The National Council of Churches is a proud sponsor of the Wild Goose Festival
The NCC Podcast Returns! 

The award-winning National Council of Churches Podcast took a long break over the winter.  Why, you ask?  What's our excuse? Well, we had a very large event to plan for!  Now that we're back, be sure to set your favorite podcasting app to download new episodes of our interview-based podcast to hear the top faith leaders of our time.  

This week: Brian McLaren, author and speaker, talks with us about the Wild Goose Festival, a home for spirituality, justice, and art that takes place each summer. Join us as we talk about this important, growing festival, how it began, and where it's going.  

Look for us at the iTunes store, iHeart Radio, Stitcher, and the Google Play store.  A new episode will be released each Friday.

NEW BOOK: United Against Racism

Authentic Christianity requires the loving inclusion of all God’s creation. An inclusive, beloved community is a community free from racism. United Against Racism is a call to an authentic Christianity, a religion that strives to become God’s inclusive, beloved community. It summons Christians to pray, think, and act to end racism. This resource aims to support churches, communions, and those who endeavor to share the journey of the Christian faith in the pursuit of an unfinished agenda to embody a more excellent way of racial equity.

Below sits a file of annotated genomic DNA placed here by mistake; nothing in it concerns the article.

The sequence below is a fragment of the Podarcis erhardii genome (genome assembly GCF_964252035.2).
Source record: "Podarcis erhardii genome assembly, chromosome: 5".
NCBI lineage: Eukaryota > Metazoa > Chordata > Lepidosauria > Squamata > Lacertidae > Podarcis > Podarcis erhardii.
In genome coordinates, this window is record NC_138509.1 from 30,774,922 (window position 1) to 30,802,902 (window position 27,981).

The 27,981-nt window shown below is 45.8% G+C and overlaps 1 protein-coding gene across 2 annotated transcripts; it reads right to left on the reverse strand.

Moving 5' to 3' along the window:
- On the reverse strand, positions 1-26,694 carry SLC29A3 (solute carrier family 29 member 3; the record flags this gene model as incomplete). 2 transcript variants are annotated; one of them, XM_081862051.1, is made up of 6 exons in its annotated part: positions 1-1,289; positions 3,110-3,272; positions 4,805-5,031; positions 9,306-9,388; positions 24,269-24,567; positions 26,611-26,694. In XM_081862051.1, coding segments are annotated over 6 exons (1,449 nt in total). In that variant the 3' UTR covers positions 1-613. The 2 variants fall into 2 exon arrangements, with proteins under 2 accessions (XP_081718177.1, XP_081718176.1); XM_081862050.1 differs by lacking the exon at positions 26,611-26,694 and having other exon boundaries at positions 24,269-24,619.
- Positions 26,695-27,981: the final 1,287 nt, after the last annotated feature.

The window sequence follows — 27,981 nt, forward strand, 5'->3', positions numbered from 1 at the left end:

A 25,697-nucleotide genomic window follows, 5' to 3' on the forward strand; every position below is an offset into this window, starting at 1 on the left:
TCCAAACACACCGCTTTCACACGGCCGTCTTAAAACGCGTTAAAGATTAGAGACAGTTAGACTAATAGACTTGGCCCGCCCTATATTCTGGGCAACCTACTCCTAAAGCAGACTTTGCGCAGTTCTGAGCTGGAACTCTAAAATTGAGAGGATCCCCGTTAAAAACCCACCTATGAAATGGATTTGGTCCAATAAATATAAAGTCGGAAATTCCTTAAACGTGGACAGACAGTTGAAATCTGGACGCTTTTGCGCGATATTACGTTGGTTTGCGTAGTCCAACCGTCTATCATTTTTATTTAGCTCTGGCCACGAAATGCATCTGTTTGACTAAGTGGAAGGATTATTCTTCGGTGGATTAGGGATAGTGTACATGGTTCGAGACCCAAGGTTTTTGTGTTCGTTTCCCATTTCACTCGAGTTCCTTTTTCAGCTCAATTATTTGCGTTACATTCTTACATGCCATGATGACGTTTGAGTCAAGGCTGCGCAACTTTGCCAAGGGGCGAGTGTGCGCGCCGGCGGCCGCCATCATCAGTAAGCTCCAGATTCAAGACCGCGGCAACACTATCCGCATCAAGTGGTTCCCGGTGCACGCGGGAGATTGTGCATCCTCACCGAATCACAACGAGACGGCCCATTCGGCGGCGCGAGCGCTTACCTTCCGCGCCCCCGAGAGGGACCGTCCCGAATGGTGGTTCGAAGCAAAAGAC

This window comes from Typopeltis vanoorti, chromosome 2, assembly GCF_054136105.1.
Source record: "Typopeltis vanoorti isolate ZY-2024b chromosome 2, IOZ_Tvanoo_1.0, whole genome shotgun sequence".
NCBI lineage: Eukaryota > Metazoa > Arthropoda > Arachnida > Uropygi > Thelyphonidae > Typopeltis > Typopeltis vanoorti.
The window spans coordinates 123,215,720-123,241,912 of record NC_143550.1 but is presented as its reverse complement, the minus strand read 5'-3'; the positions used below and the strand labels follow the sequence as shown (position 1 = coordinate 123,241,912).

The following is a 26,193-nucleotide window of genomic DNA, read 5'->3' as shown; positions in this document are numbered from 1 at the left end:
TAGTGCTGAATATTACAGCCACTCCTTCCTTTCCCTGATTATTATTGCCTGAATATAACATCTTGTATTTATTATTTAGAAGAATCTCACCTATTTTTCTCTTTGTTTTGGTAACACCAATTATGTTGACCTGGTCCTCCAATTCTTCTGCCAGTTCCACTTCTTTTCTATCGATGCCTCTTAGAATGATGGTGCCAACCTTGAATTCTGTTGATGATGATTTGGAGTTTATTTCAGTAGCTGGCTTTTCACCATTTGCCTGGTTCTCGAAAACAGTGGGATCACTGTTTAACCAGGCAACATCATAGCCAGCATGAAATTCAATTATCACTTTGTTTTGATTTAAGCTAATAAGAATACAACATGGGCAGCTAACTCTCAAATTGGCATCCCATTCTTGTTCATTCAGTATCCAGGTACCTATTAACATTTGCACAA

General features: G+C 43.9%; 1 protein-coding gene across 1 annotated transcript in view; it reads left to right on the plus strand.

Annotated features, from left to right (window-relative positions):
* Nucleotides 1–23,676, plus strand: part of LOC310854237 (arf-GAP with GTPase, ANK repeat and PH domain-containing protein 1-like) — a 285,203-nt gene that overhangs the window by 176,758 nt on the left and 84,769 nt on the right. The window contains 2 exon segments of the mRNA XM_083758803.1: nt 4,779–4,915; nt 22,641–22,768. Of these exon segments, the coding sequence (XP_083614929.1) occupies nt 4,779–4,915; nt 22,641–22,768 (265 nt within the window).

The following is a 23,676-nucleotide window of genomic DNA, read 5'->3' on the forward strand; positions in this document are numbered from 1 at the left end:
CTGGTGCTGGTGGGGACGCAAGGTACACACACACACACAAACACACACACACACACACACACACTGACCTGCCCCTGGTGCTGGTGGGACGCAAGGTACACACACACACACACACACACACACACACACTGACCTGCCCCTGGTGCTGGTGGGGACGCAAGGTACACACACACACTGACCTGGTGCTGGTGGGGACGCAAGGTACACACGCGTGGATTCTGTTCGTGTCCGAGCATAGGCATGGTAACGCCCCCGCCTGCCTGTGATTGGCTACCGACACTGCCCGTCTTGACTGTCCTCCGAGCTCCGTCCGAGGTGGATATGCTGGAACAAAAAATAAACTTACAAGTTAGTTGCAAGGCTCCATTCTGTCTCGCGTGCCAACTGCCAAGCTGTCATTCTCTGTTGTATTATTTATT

Church leaders from many backgrounds have praised United Against Racism:

United Against Racism is a huge gift from the church to the church. Its generative format invites every Christian and Christian community to hear the call and assume the vocation of being ambassadors of reconciliation. Without apology I encourage its wide use.

--Bishop Gregory Vaughn Palmer
Ohio West Episcopal Area, United Methodist Church

Rabbi Abraham Joshua Heschel, after marching alongside Dr. Martin Luther King Jr., wrote, 'When I marched in Selma, my feet are praying.' This resource presents a compelling chorus of diverse Christian voices that will inspire our feet to pray with people of other religions and worldviews for an end to racism in our time.

--Rev. Elizabeth A. Eaton
Presiding Bishop, Evangelical Lutheran Church in America

It is the essential role of the church to speak out against the sin of racism and mend the persisting divides it has caused in our society. This resource is a valuable tool in provoking thoughtful responses on the meaning of repentance for the sin of racism and helpful as Christians seek to live faithfully to God's call to love our neighbors and seek the common good.

--Jim Wallis
New York Times bestselling author, President and Founder, Sojourners

A heartwarming and inspiring ensemble of voices inviting the Church and our nation to re-engage America's sin of racism. The National Council of Churches spurs the conscience of every American in the quest for a more just and equal America.

--Rev. Dr. A. Roy Medley
General Secretary Emeritus
American Baptist Churches USA